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The Minister of State, Department of Health (Gillian Merron): At present, we do not have enough research evidence to be clear about any extra risks posed to mental health resulting from skunk cannabis use. However, the cross-governmental drug strategy research group is identifying what further research is needed.
Ann Winterton: Some studies have shown that heavy users of skunk are much more liable to develop schizophrenia. In fact, the risk to them is 40 per cent. greater. How can the Government combat that, because there are serious long-term effects? In fact, the problem could be described as a mental health time bomb.
Gillian Merron: I am sympathetic to the points made. It is for that reason, and because of public concern and the kind of issues that have been raised, that despite the fact that what we know so far is that there is a probable but weak causal link, we have promoted the FRANK campaign, which has the slogan, cannabis can mess with your mind, and we will continue to do that. Of course, while it is true that cannabis use is declining, the use of more potent cannabis such as skunk is increasing, and we are aware of that. We will continue our research and continue providing messages and information to the public.
Fiona Mactaggart (Slough) (Lab): If the Minister is considering where to focus research on the harmful effects of drugs, would she please look at the impact of khat, which is a legal drug, but which causes real concern in the Somali community, where its use is widespread?
The Parliamentary Under-Secretary of State for Health (Ann Keen): In 2008, the Healthcare Commission published Towards better births: A review of maternity services in England, which assessed the quality, capability and efficiency of maternity services in England. We have always put safety and high-quality care for mothers and babies at the heart of our vision for maternity services, and nine out of 10 women are pleased with the care that they have received.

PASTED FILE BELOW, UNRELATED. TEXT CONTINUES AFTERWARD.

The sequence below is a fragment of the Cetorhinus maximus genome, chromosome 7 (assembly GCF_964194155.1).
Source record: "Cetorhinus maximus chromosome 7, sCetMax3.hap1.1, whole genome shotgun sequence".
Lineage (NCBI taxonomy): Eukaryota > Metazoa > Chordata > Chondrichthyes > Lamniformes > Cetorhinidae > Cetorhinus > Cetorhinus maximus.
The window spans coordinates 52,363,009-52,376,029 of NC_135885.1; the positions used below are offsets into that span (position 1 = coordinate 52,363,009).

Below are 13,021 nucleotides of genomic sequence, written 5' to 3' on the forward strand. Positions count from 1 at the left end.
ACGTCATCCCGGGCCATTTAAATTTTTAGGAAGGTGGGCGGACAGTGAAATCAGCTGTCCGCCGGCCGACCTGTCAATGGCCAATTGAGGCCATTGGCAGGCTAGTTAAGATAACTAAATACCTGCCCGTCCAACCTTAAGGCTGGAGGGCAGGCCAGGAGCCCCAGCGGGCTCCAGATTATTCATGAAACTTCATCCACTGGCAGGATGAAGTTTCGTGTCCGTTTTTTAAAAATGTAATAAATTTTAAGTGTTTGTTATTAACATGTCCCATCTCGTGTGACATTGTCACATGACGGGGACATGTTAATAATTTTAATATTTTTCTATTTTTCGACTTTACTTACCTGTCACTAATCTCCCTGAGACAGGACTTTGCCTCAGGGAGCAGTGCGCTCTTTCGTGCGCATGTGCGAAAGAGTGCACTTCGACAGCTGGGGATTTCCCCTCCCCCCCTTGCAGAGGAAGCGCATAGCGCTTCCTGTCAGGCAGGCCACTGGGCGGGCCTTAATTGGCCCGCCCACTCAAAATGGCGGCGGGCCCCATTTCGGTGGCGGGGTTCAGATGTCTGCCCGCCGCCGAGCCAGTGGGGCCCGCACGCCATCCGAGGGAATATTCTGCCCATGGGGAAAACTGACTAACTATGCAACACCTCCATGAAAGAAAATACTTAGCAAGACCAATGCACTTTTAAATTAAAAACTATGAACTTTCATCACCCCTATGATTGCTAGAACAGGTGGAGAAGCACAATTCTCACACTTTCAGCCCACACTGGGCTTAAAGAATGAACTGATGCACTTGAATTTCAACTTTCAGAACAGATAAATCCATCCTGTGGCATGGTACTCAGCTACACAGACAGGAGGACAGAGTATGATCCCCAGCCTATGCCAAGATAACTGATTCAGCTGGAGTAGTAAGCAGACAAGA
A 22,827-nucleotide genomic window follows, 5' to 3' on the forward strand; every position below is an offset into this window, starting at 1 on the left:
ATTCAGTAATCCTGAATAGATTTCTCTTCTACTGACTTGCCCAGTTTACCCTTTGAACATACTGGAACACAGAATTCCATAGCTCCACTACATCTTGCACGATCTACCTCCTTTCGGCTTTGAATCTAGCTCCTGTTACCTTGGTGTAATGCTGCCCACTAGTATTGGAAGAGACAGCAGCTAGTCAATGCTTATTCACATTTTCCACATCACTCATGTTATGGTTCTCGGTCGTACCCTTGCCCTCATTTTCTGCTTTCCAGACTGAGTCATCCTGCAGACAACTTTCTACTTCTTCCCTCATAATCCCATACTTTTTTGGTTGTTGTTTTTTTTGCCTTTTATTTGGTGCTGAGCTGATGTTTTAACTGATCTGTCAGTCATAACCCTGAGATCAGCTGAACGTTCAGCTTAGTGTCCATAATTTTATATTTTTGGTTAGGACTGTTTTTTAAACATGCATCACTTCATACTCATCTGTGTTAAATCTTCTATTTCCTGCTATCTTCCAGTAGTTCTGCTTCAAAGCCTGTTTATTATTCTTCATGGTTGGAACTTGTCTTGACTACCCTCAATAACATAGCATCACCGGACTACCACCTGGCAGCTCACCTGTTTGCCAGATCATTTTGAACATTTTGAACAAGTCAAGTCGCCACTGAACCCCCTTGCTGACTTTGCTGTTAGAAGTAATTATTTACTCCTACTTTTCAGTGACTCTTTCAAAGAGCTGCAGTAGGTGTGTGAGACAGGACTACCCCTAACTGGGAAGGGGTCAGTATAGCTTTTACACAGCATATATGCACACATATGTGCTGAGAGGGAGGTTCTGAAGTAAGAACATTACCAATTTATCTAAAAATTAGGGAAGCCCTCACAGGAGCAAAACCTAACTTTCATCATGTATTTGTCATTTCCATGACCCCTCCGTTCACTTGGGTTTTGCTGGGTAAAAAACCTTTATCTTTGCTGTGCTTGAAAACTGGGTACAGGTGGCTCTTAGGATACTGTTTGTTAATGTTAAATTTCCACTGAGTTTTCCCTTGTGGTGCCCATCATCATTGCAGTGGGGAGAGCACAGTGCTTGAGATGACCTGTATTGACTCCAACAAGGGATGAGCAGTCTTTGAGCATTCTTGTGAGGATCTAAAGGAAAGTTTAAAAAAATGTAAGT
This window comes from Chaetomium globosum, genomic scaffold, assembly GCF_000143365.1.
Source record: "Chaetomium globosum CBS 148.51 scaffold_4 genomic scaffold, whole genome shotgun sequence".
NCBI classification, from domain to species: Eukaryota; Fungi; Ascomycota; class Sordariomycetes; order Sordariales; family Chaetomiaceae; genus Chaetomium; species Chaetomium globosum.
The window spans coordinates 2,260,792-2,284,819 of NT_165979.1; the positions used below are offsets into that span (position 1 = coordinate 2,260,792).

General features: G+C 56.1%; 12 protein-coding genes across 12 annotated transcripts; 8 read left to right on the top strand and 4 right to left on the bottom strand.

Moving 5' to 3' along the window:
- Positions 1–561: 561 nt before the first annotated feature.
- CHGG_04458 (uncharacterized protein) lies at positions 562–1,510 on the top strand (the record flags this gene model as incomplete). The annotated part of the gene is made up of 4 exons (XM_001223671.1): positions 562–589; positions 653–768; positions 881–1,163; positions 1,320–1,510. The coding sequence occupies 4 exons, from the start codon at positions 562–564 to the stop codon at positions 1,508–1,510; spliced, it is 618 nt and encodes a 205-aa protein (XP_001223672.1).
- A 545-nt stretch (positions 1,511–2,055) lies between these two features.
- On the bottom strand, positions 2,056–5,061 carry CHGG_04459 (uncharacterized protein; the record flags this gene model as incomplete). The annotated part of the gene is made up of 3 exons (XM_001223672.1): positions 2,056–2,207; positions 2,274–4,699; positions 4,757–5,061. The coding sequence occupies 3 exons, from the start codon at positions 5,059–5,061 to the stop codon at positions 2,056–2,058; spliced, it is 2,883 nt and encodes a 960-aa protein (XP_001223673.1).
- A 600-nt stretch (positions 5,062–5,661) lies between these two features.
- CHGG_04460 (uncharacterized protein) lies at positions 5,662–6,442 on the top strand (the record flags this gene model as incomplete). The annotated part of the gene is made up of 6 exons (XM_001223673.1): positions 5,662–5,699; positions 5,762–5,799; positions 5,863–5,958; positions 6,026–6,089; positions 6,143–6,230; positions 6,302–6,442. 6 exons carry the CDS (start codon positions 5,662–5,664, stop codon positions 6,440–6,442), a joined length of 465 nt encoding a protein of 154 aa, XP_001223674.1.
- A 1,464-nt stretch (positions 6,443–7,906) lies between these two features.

Mr. Holloway: At various times, the Government have pledged that women will be able to choose where they give birth. Is the Minister confident that the Government will hit that target? If they have not done so yet, when will they be able to do it?
Ann Keen: We are working towards that target. We have had an unprecedented rise in the birth rate, and we had a midwife recruitment problem. We have now reached 1,000 and are working towards the extra 4,000, along with the Royal College of Midwives. The situation varies around the country, but I repeat that the safety of mothers and babies is paramount.
The Secretary of State for Health (Andy Burnham): Yesterday, Professor Jimmy Steele published his independent review of NHS dental services. I have accepted the recommendations in principle and believe that the report sets out a clear vision for the future of dentistry that the profession can unite around. Next week, Lord Darzi will publish High quality care for all: one year on, which will set out the progress at both local and national level in terms of embedding quality at the heart of the NHS. In early July, we will publish a Green Paper setting out options to reform the care and support system.